Chennai: Amid the continuing COIVD-19 pandemic,experts at the Gleneagles Global Health City (GGHC) here has successfully performed India's first liver and kidney transplant with the help from two live donors on an obese patient with multiple complications who was airlifted from New Delhi.
Talking to reporters on Wednesday, Hospital Director, Hepatologyand Transplant Hepatology Dr Joy Varghese said the 35-year-old patient, Mittal was airlifted from Delhi with a medical history of renal failure and chronic liver problem (fatty liver) which necessitated an urgent kidney and liver transplant.
During his treatment at a hospital in New Delhi, the doctors decided to defer the transplant taking into account the patient's health condition as he was also suffering from cardiac shock and low BP.
However, the family was apprehensive and contacted GGHC's liver transplant team for a second opinion and decided to get treated in Chennai. The entire transit process from Delhi to Chennai was seamlessly co-ordinated as it was highly challenging since the patient had
multiple complications and was also obese (130 kgs), he said.
The patient was unconscious upon arrival at GGHC with low BP and had put on dialysis. The medical team observed fungal growth in his blood along with other multiple complications and was admitted in the specialized liver ICU unit for two weeks and was provided with necessary supportive medical care, including anti-fungal treatment and 24/7 dialysis for 3-4 days.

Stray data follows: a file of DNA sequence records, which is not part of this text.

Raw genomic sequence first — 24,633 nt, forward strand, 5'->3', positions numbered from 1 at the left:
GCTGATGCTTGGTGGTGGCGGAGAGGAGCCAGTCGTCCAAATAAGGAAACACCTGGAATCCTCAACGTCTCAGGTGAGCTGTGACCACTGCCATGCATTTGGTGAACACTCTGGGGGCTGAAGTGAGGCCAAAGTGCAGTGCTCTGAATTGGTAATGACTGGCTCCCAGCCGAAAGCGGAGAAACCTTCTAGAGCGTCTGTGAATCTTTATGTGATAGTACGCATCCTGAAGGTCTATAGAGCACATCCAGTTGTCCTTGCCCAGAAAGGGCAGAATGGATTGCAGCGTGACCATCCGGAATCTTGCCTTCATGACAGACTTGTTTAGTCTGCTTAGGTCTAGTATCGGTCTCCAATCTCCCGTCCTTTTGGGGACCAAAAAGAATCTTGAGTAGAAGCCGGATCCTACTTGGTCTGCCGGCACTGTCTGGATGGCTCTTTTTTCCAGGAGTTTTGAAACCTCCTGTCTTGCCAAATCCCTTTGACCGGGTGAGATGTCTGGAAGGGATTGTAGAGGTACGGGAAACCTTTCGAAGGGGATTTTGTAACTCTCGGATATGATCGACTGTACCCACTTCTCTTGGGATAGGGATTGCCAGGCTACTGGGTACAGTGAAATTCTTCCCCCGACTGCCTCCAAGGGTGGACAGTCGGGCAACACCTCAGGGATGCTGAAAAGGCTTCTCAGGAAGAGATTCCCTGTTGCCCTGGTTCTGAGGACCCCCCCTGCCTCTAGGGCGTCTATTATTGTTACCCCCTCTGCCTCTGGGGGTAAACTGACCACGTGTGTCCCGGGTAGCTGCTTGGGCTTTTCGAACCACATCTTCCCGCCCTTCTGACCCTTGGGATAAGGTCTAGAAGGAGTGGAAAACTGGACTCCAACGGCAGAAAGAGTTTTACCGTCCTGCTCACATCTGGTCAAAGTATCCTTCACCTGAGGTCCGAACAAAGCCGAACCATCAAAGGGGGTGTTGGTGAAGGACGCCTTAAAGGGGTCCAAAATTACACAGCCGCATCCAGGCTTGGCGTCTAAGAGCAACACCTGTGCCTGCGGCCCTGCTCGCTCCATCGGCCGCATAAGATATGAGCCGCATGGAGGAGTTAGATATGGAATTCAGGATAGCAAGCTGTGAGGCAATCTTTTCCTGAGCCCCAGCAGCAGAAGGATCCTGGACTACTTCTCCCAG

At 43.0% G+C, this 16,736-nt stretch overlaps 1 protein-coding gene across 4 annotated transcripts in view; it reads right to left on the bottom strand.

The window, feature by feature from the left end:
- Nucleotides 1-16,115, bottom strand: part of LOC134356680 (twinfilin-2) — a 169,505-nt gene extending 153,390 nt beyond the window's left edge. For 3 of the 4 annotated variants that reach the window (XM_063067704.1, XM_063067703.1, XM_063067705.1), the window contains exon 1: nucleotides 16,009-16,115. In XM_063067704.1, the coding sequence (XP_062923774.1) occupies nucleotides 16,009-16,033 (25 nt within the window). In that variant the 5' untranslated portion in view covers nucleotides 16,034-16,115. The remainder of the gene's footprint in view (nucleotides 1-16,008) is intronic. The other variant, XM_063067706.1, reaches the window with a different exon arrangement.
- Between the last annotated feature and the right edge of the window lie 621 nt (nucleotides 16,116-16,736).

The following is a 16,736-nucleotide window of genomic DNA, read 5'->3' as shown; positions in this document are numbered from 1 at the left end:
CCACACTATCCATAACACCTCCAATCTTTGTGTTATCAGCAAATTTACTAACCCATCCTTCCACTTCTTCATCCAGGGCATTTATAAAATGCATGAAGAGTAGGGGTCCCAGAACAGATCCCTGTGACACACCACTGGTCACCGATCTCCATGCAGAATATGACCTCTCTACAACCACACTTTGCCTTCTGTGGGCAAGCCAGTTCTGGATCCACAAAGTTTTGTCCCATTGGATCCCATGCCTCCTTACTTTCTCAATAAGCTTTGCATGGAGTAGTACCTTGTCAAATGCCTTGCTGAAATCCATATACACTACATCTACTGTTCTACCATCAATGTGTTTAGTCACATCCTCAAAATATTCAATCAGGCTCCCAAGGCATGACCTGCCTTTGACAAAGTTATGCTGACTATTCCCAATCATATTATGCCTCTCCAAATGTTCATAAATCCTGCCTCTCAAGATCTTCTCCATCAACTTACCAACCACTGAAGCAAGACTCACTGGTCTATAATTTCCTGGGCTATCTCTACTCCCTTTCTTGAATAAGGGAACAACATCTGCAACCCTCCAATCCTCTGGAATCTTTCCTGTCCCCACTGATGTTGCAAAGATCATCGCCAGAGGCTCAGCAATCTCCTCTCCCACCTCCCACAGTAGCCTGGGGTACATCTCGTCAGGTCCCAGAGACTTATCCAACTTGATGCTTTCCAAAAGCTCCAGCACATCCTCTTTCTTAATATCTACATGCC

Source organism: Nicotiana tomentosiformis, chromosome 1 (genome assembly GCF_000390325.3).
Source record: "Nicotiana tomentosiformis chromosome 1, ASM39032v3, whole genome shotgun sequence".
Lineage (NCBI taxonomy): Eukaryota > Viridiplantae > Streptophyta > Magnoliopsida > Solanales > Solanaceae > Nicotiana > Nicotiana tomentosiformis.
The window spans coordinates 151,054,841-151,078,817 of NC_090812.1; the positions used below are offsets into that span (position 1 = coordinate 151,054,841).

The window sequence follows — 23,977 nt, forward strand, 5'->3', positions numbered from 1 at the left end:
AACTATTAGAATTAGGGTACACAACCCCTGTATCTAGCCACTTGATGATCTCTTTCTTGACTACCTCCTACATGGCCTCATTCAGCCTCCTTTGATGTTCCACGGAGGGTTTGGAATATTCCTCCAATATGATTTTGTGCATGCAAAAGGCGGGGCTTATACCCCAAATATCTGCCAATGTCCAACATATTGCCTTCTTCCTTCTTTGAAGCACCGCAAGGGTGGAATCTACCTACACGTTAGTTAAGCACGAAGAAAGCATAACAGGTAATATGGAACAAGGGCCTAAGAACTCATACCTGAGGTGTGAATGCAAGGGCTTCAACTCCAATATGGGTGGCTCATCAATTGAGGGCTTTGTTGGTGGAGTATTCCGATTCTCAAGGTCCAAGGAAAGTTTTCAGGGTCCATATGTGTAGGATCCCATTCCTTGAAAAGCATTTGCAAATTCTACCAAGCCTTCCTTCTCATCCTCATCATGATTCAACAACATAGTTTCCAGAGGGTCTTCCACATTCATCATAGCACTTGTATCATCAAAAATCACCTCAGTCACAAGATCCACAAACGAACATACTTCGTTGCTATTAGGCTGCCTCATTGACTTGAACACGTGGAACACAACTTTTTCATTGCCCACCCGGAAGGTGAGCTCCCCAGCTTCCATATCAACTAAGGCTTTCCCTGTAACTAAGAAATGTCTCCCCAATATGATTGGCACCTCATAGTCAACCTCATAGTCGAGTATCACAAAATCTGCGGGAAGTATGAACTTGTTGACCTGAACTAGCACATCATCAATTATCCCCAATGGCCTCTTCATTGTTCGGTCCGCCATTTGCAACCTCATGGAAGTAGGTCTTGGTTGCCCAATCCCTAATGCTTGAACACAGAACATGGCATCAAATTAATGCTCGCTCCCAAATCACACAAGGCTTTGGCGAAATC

Meanwhile, a complete medical evaluation was carried out on the patient's wife and sister to assess their viability for being the liver and kidney donors respectively.The combined live donor liver and kidney transplant which involved a team of critical care specialists lasted more than 14 hours.
After the successful dual organ transplant, the patient regained consciousness and was informed that he was airlifted to Chennai and the treatment at GGHC. Mittal was discharged from the hospital after 16 days of surgery and all the three, including the patient and the donors were hale and healthy.
"We leveraged advanced cardiac output monitoring to improve patient's blood pressure and removed close to 20 litres of excess fluid from his body.
A dedicated team of critical care specialists and nurses made sure that the patient and the donors remained safe from COVID infection", Dr Selvakumar Malleeswaran, Head of Liver ICU, said.
"We were confronted with many challenges in performing the transplants during the pandemic. Both the patient and donor were obese, highest level of infection control measures had to be implemented and there was a need for continuous coordination among multiple consultants, technicians, paramedics and support staff", doctors said.
''We faced a big challenge in performing dialysis for the patient with such low BP and
had to perform 'Continuous Renal Replacement Therapy' before and during the surgery.
''Taking the best possible pre-surgical precautions, we could do keyhole kidney retrieval
from the renal donor and successfully transplanted the same into the recipient'' the doctors